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Shabbat at the Farm

Muslims in America, on TV

Last night we watched a fascinating hour of television: an episode of 30 Days, created by Morgan Spurlock. He finds people from one walk of life and places them in a new context for a month, allowing them to really walk a mile in somebody else's shoes.

I didn't see his documentary Super Size Me (I didn't need a movie to tell me that a month of eating nothing but McDonald's will make a body sick), but my interest in the show was piqued when I saw him discuss it on the Daily Show. In the first episode, he and his girlfriend pull the Ehrenreichian stunt of trying to live for a month on minimum wage. (Predictably, they fail. The ep got good reviews, though.) And the episode he was plugging on Jon Stewart sounded right up my alley: it's called Muslims in America.

Spurlock placed David Stacy, a Christian from West Virginia, in a Muslim home in Dearborn, Michigan. For thirty days David dressed as a Muslim, ate as Muslims do, responded to the call to prayer five times a day. And he learned: from his host family and community, from a pair of imams and an Arabic teacher... and from the ordinary experience of interacting with non-Muslim Americans, and seeing those interactions from both sides.

David deals with being frisked in airports (an experience he'd never had until he donned the clothing of his temporary new life), learns about hijab, pines after pork. He attends a Muslim bachelor party. He has heated political conversations with his hosts -- a married couple, doctor and law student, Americans of Pakistani descent -- about terrorism and 9/11. But most of all, he wrestles with his faith, and with Islam, and with whether he can reconcile them in his mind and heart.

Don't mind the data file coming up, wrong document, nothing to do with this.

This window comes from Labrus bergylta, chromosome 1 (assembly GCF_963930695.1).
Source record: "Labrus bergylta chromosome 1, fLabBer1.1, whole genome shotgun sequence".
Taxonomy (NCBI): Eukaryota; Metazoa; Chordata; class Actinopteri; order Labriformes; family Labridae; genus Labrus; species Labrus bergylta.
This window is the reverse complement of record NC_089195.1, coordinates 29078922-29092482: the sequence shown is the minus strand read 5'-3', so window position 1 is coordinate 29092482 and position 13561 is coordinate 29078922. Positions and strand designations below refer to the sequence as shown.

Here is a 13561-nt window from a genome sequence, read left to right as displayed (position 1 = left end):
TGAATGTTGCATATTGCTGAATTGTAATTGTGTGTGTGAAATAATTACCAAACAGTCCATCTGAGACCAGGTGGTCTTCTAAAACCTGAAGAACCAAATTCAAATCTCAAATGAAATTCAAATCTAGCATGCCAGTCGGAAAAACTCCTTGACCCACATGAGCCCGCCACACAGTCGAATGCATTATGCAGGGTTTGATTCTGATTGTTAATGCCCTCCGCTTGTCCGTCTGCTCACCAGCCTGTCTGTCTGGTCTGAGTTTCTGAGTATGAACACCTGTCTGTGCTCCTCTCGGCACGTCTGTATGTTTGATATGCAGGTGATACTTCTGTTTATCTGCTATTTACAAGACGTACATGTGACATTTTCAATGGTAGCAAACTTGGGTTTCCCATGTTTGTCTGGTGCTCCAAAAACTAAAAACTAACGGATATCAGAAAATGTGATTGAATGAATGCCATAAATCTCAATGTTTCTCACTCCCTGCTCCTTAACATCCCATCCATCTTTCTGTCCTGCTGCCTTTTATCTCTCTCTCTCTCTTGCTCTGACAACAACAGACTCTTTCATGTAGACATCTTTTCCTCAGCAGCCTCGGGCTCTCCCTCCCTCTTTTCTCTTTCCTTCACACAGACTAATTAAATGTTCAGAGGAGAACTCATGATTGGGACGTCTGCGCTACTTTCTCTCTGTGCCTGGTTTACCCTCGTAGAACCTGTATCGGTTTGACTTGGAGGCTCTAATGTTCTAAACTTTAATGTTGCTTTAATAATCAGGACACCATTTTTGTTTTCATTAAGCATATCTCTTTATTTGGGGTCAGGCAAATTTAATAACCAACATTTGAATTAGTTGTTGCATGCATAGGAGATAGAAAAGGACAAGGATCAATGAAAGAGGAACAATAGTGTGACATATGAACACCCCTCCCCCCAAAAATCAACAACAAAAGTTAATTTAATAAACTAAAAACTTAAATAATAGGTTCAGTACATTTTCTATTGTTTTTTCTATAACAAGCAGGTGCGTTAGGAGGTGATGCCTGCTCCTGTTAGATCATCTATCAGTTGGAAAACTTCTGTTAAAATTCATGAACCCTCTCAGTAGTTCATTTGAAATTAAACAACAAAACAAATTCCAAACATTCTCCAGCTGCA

How often is an hour of prime-time television devoted to inner spiritual struggle? When his first imam explains to him that Islam is the most recent branch on the tree which bore both Judaism and Christianity -- that though the three Abrahamic faiths pray in different languages and in different ways, they are directing their words to the same God -- David is flabbergasted. "That's...really interesting, I didn't know that," he says. It will become a refrain for him as the month goes by.

The show was particularly compelling to me because I'm about a third of the way through the Qur'an right now. (Several friends and I have formed an informal reading group, to discuss what we're reading and to encourage each other to keep going, and it's proving fascinating stuff.) Because I'm trying to increase my own familiarity with Islam, it was fascinating to watch David increase his.

My only issue with the show relates to one line of the voiceover script (at one point, Spurlock offers a capsule summary of the three Abrahamic traditions, and I thought he oversimplified the Jewish notion of moshiach), but that's pretty minor. 30 Days reminded me of Faking It, though without the competition at the end of the hour -- and with more overt social relevance. Was it made with an agenda? Certainly. I expect Spurlock wanted to humanize both Christians and Muslims in each others' eyes, to show what good can come of reaching for common ground, and to erase misconceptions. I think he succeeded on all counts.

So if you have an interest in interfaith dialogue, or in religious stories, or in watching one man face and overcome his dark night of the soul, keep an eye out for reruns of the Muslims in America episode of 30 Days. There's something on television that relates to religion, and it's well-made, and it resists the temptation to sensationalize -- and that's a rare pleasure indeed.

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